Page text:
Many of my friends and family members work in healthcare. One cannot be home at Christmas, the other goes to bed on New Years Eve, and the next is absent from the gala at the local pub: "I have (day, evening or night) shift." For many doctors, nurses and other carers, this is the daily, irregular reality.
Robots and workload
And yet this is still not enough: there are large shortages, they work overtime regularly and 1 in 8 young care workers end up in a burnout due to the high workload. And we have not yet mentioned the shocking fact that 1 in 3 young care workers comes home exhausted. This, while the aging of the population is still in full swing and the staff shortage continues to persist. Reason for panic? Not immediately. Robotization can offer a solution.
The aging of the population is even more problematic in Japan than in the Netherlands. This is partly due to the greater shortage of health care employees. Wages are low and physical and mental workload high. Japan indeed sees the solution to this problem in robotization. For example, there are exoskeletons that facilitate the work of healthcare workers, such as lifting a client, and Panasonic is developing a robotic bed that can transform itself into a wheelchair.
Research agency McKinsey and IT company Unit4 investigated the development of robotization in healthcare. Unit4 says that given the growing world population, we need to recognize the need for robotization: "We can't feed all those mouths without tasks taken over from us by technology." McKinsey predicts that the content of our work will change rather than that it will disappear - people can add value to functions that are difficult to robotize.
I could imagine that in the future robots could do the intakes, on the basis of questions and answers, or could give medication to the right people. As a result, the human care worker has more time for other tasks. Therefore working in healthcare can become more fun and less stressful. Koen van Mensvoort (Next Nature Web) also sees opportunities for care robots that make time for human contact. Sick people in particular need authentic human care. When robots take over administrative and routine tasks, there is room for that.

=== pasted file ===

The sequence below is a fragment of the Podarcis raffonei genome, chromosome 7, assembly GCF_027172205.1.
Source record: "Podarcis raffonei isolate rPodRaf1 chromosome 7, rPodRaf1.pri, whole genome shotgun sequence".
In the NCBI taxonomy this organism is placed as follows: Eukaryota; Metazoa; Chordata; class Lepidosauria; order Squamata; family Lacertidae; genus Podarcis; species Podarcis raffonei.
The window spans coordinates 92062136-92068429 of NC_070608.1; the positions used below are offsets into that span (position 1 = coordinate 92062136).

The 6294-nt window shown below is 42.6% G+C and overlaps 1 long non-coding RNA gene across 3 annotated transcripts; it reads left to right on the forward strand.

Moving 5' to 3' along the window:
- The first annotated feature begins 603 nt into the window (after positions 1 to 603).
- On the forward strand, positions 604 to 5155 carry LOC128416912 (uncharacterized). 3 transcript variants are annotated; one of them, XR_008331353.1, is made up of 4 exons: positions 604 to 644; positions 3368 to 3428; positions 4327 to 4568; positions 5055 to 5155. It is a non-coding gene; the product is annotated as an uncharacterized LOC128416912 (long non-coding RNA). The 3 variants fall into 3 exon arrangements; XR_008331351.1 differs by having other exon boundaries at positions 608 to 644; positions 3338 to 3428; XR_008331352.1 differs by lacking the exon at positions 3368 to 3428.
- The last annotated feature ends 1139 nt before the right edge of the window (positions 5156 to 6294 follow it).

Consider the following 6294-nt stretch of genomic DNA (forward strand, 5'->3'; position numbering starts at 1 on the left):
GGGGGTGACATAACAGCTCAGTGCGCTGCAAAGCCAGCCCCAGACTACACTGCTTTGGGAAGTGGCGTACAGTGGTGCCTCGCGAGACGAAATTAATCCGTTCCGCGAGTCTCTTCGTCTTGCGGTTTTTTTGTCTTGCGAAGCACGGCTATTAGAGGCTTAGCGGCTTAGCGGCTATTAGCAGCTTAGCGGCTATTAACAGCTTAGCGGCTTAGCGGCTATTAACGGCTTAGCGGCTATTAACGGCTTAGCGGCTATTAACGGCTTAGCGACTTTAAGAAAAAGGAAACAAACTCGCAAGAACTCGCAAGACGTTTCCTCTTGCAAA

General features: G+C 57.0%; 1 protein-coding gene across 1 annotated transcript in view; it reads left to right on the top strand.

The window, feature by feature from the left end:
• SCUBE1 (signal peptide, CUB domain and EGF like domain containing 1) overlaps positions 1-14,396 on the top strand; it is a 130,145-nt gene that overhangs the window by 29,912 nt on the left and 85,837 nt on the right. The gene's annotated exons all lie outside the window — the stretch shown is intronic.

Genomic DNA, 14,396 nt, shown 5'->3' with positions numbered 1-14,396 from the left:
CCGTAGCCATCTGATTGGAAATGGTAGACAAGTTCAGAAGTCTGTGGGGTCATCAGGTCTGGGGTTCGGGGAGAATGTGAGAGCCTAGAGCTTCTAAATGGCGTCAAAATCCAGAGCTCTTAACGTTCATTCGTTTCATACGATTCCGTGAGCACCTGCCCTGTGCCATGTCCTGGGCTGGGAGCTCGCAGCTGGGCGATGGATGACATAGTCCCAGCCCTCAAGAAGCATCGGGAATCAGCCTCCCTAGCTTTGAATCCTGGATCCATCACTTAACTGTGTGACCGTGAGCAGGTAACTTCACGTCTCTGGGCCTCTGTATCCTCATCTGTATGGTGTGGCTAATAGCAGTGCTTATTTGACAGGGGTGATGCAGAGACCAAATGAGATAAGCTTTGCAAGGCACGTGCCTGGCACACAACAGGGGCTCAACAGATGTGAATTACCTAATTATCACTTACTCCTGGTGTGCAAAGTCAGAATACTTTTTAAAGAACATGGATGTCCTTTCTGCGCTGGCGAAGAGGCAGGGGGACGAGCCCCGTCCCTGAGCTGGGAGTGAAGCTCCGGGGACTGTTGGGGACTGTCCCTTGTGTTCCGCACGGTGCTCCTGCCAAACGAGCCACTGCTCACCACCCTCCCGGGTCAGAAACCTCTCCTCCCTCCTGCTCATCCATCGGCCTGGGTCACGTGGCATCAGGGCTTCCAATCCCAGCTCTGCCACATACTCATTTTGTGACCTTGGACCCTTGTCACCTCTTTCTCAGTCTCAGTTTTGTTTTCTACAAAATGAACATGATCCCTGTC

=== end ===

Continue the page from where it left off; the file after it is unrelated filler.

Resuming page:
People of course need company. And robots are there for that too. An example is Pepper, a humanoid robot that is increasingly used in healthcare, among other things. The robot has a human shape and is equipped with face and speech recognition. Pepper can communicate with clients, entertain them and make sure they end up in the right place by "walking" (rolling) with them. Pepper is already working hard in Japan, in the Netherlands he has recently been 'hired' as a new employee at the Archipel Zorggroep. He was allowed to introduce himself at the New Year's reception.
And it can still be "closer". Sony introduced a robot puppy (Aibo) that can mentally assist clients and provide therapeutic companions. But not all companion robots have the appearance of a shiny, technological creature. Seal pup Paro and the robot cats from Joy For All, for example, are equipped with soft hairs, so you can pet them and react to them.
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Robotics and emotion
The line between cold technology and warm humanity seems to blur more and more. For example, while visiting a customer, my colleague Leon saw Pepper standing head down in a corner; the battery was empty and it was charging. "Pepper is under penalty," the receptionist joked. The robot responded by looking up at the person who mentioned his name. At that time Leon even felt almost sorry for the robot, which looks so human-like.
The mother of colleague Ineke is in a nursing home. In the department they have 1 robot cat for 20 people. The cat is very popular because when it is on your lap, and you pet it, it starts purring enthusiastically. So excited that you even feel it. The cat meows at his "owner", even if he is just lying on the table or on a shelf. That leads to more stroking. This is often not possible, because the cat has to be shared with so many people. Ineke has seen several people become very sad when they had to "hand in" the cat. They feel connected to it: it is not a robot, it is a pet! And with that they take over a function that many health care workers no longer have time for: comfort and skin contact.
In this way, man evolves with the development of robotics; as the robot becomes more human, humans can develop feelings of empathy for the technological application. Whether this is a good sign, everyone can say for himself. The fact is that robots can support care tasks that simply have to be performed, but for which we can no longer find the manpower. And that they can actually provide warmth and company. The time saved with their efforts may soon be spent on family at Christmas.
Maximum empathy for technology